The ABC Reveals Fascinating Interactive Results From The Federal Election Vote Compass

After tallying some 1.4 million replies given in response to a variety of statements posed by The ABC’s illuminating 2013 Federal Election Vote Compass, Aunty has today released the Vote Compass Explorer – an interactive followup to the political literacy enlightening tool that presents a captivating insight into the prevailing mindset amongst the demographic of your choosing. 

According to The ABC, the final pool of data amassed from the survey was weighted against Census information and has been arranged by gender, age, education, enrolment as a student, religion, marital status, industry and state using the latest population estimates to create an as-close-to-true representation of opinion at the time of its undertaking from an effective data sample size of 573,444. The Explorer itself is a pretty fantastic resource from which you’re able to deduce some fascinating insights. For brevity’s sake – and to encourage you to seek out further information – here are a few select extremes gleaned from a demographic I’m guessing you might fit into – gender.
  • When it comes to the statement “Australia should end the monarchy and become a republic”, 27.4% of surveyed men and 18.9% of women were in strong agreement, whereas 24.2% and 28.2% respectively strongly disagreed.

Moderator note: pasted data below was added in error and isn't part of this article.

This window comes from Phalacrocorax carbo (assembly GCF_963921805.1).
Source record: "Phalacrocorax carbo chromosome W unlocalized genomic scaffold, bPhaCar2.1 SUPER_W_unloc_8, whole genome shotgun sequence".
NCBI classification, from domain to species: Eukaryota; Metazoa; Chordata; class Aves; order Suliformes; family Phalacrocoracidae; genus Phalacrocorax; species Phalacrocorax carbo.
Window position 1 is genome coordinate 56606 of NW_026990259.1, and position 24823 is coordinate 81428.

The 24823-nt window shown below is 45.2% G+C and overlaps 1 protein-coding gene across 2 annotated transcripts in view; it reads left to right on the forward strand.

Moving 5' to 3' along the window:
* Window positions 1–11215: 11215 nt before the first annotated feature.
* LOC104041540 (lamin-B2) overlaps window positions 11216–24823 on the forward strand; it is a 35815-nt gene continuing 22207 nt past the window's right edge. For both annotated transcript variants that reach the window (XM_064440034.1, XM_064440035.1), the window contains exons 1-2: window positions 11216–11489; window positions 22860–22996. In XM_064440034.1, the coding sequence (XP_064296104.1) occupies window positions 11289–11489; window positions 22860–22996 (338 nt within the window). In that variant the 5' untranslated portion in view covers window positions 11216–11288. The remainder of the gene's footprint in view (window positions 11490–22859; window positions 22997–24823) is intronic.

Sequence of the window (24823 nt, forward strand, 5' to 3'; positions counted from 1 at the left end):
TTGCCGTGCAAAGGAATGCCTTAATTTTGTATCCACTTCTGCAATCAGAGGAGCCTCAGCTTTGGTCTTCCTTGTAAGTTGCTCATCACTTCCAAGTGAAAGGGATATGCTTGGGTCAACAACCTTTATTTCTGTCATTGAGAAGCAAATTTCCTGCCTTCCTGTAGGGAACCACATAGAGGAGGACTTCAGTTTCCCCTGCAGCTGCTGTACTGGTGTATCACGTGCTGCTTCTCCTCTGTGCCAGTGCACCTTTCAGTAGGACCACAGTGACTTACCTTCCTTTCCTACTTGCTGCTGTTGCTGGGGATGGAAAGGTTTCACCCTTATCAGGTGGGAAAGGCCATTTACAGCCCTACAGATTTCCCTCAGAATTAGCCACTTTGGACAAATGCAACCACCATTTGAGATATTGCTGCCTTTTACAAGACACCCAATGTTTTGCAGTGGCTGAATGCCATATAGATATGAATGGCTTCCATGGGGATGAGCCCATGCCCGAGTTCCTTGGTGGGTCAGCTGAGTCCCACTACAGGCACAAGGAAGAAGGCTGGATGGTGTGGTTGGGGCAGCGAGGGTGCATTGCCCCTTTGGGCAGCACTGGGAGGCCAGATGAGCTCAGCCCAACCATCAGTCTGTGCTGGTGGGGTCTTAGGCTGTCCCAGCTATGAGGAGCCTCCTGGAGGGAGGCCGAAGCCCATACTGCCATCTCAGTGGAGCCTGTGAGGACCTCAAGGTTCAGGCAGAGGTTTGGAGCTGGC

• Where live animal exports are concerned, 16.5% of men and 37.3% of women strongly agreed in favour of banning exports; 28.5% of men and 10.8% of women strongly disagreed.
  • Where the definition of marriage as constituting the union of a man and woman was concerned, 31.2% of men and 48.4% of women disagreed with the existing definition; 34.2% of men and 21.6% of women strongly agreed.
[With the above examples, consideration also has to be made for those who felt somewhat ‘meh’ either way or entirely neutral toward the statement.] 
You can also view the Vote Compass data by location on a colour gradient map to see how strongly your neighbouring constituents felt about each issue. It’s genuinely fascinating stuff, extremely well-executed and highly-likely to distract you from the likelihood that you’ll be crushed by a satellite during your lunch break.
The new 44th Australian Parliament sits in Canberra tomorrow for the first time since the September election.

Photo: Mark Metcalfe via Getty

via The ABC